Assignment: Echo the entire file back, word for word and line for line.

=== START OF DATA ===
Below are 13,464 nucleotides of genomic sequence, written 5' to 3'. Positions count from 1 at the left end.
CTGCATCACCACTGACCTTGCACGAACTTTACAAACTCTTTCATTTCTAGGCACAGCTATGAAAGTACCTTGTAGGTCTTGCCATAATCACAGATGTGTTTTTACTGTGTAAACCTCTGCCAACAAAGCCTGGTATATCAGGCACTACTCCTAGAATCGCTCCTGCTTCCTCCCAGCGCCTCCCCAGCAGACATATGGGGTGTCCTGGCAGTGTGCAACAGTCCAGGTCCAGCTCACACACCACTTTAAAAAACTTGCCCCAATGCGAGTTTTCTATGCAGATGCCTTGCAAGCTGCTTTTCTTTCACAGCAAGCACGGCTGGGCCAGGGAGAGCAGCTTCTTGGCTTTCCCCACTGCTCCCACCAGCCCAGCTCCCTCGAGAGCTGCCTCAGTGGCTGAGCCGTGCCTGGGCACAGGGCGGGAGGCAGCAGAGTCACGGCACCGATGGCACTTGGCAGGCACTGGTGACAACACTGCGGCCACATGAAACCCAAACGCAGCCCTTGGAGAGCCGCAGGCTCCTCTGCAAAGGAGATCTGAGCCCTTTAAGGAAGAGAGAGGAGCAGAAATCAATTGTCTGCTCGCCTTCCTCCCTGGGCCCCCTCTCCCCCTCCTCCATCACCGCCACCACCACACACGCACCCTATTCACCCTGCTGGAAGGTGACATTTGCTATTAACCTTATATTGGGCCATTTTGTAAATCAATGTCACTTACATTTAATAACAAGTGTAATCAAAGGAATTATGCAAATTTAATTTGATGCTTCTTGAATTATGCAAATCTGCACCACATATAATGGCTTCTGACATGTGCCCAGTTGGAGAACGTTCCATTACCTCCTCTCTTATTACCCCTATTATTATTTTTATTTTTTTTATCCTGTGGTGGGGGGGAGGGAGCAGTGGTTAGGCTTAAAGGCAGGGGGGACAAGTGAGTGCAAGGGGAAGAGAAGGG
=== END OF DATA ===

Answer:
Below are 13,464 nucleotides of genomic sequence, written 5' to 3'. Positions count from 1 at the left end.
CTGCATCACCACTGACCTTGCACGAACTTTACAAACTCTTTCATTTCTAGGCACAGCTATGAAAGTACCTTGTAGGTCTTGCCATAATCACAGATGTGTTTTTACTGTGTAAACCTCTGCCAACAAAGCCTGGTATATCAGGCACTACTCCTAGAATCGCTCCTGCTTCCTCCCAGCGCCTCCCCAGCAGACATATGGGGTGTCCTGGCAGTGTGCAACAGTCCAGGTCCAGCTCACACACCACTTTAAAAAACTTGCCCCAATGCGAGTTTTCTATGCAGATGCCTTGCAAGCTGCTTTTCTTTCACAGCAAGCACGGCTGGGCCAGGGAGAGCAGCTTCTTGGCTTTCCCCACTGCTCCCACCAGCCCAGCTCCCTCGAGAGCTGCCTCAGTGGCTGAGCCGTGCCTGGGCACAGGGCGGGAGGCAGCAGAGTCACGGCACCGATGGCACTTGGCAGGCACTGGTGACAACACTGCGGCCACATGAAACCCAAACGCAGCCCTTGGAGAGCCGCAGGCTCCTCTGCAAAGGAGATCTGAGCCCTTTAAGGAAGAGAGAGGAGCAGAAATCAATTGTCTGCTCGCCTTCCTCCCTGGGCCCCCTCTCCCCCTCCTCCATCACCGCCACCACCACACACGCACCCTATTCACCCTGCTGGAAGGTGACATTTGCTATTAACCTTATATTGGGCCATTTTGTAAATCAATGTCACTTACATTTAATAACAAGTGTAATCAAAGGAATTATGCAAATTTAATTTGATGCTTCTTGAATTATGCAAATCTGCACCACATATAATGGCTTCTGACATGTGCCCAGTTGGAGAACGTTCCATTACCTCCTCTCTTATTACCCCTATTATTATTTTTATTTTTTTTATCCTGTGGTGGGGGGGAGGGAGCAGTGGTTAGGCTTAAAGGCAGGGGGGACAAGTGAGTGCAAGGGGAAGAGAAGGG